I get heaps of Fly Fishing magazines, and in the last couple of weeks I have read 3 articles about wading safety.
The one that hit home the hardest emphasized that it is not a sign of weakness to carry and USE a wading staff. The author reminisced about his youthful daring and that he considered using a wading staff almost as if he were using a cane. But he had come to realize that moving water and slippery rocks make for dangerous conditions and that it was actually SMART to carry and USE a wading staff.
You can make any sturdy pole useful as a wading staff. If you are lucky enough to find an appropriate fallen branch on your way to the river - you are set. But it makes more sense to bring your own. A used ski pole with the basket removed is a very inexpensive option. You can even attach a rubber tip if you like. And you can tether it to your wading belt with just about any cord you like. Of course, you can also buy a collapsible wading staff - they cost between $40 and $160 - and they often come with a pouch and tether to make them easily transportable.
But the main point here is to think ahead about how to safely go about your day of fly fishing.
It is always BEST to wade and fish with at least one other person. If one of you should be unfortunate enough to get hurt the other can help or go get help. And if it's YOU that gets hurt - the other person can help or go get help for YOU.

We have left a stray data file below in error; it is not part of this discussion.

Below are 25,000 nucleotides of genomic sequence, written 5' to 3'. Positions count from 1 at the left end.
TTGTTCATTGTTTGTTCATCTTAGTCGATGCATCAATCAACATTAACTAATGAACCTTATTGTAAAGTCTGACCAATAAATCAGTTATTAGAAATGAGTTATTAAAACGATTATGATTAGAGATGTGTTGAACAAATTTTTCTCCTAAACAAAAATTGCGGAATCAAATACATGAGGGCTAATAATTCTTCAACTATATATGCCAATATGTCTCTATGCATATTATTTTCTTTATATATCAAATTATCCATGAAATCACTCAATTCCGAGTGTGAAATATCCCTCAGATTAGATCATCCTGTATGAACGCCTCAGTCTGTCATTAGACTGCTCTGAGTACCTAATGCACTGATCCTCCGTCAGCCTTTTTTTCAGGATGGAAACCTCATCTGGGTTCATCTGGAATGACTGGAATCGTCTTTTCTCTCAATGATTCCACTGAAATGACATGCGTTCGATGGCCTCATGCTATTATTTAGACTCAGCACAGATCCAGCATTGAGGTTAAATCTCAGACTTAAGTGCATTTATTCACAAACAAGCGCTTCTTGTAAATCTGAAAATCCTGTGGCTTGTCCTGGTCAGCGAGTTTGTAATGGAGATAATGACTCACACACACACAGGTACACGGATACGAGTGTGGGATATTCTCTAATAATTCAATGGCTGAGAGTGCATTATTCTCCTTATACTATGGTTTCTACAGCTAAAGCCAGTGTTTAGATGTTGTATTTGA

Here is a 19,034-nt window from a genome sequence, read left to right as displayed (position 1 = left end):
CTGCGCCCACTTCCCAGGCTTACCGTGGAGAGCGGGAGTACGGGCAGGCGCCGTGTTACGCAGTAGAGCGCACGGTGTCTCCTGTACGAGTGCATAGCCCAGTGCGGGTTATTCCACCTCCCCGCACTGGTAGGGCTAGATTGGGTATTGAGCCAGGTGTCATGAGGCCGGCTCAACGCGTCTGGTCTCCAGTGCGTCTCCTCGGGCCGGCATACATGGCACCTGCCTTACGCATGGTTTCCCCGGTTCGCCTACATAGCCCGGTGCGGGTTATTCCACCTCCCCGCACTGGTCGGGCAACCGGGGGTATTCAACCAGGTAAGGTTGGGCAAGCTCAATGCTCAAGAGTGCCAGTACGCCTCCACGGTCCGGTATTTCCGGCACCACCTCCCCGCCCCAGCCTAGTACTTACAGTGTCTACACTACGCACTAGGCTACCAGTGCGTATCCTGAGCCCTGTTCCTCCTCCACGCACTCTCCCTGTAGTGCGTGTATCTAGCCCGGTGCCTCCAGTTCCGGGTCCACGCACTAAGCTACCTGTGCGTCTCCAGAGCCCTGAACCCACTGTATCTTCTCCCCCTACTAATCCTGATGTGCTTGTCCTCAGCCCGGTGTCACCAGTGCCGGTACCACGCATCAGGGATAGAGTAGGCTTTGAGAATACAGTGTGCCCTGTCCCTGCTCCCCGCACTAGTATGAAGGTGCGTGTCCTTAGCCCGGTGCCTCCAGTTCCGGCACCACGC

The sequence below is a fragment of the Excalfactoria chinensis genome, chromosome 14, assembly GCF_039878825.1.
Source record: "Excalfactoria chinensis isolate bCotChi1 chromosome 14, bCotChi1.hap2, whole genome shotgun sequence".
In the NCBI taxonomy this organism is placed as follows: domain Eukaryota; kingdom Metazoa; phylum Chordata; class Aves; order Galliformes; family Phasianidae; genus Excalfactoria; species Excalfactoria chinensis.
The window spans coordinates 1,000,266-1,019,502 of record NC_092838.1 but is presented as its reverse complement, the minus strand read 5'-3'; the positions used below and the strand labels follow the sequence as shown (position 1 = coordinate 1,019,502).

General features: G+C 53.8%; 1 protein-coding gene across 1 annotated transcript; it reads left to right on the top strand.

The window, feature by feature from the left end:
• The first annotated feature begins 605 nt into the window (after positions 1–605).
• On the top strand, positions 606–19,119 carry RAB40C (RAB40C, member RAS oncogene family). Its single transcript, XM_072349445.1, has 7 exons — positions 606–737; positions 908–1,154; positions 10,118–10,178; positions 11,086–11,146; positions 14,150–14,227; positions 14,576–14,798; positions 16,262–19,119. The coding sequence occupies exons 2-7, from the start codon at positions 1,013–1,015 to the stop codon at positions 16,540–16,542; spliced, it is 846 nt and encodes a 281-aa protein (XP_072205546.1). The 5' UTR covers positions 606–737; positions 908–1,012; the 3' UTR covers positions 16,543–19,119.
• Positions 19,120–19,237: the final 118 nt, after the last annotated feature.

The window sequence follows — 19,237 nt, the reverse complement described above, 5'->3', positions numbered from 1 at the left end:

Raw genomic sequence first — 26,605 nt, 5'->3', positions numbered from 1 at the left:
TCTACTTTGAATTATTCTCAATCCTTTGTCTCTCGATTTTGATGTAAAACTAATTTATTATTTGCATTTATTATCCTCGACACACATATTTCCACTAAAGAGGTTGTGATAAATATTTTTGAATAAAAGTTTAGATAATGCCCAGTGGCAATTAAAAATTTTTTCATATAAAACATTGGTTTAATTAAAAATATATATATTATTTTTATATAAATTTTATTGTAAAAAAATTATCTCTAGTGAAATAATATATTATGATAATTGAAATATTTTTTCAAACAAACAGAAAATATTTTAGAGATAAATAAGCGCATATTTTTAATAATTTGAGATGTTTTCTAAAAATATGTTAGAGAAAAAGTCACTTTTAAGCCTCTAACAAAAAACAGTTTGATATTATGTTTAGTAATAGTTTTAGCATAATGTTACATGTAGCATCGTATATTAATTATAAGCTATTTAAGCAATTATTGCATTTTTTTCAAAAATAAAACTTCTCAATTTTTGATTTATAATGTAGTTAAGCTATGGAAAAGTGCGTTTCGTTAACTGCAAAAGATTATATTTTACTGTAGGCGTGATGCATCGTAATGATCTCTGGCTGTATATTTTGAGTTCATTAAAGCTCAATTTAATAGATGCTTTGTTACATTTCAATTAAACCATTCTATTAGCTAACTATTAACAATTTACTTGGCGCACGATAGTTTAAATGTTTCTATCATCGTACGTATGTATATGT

Handheld GPS units can assist you in finding fish and can help you find your way home. A flashlight is especially helpful after sundown. And if you get separated from your fishing buddy it might be a good idea if you both had a hand held two way radio (walkie-talkie) to keep in touch - especially if one of you gets lost or, God forbid, hurt.
Flycasters is going to Manzanita Lake next week and many members will be using a float tube, kayak, canoe, or pontoon boat. The park insists each person using any watercraft whatever have on a PFD - Personal Floatation Device - and for good reason. It simply makes good safety sense to give yourself the advantage of added floatation if you find yourself in trouble on the lake. And this is true no matter what body of water you fish.
Few of us anticipate a chain of events which could lead to trouble - but it is SMART to prepare yourself for the unforeseen.
We want everyone to have a good time and come home safely.
Wade Goertz, Seminars
(Photo courtesy of Fly Fisherman Magazine)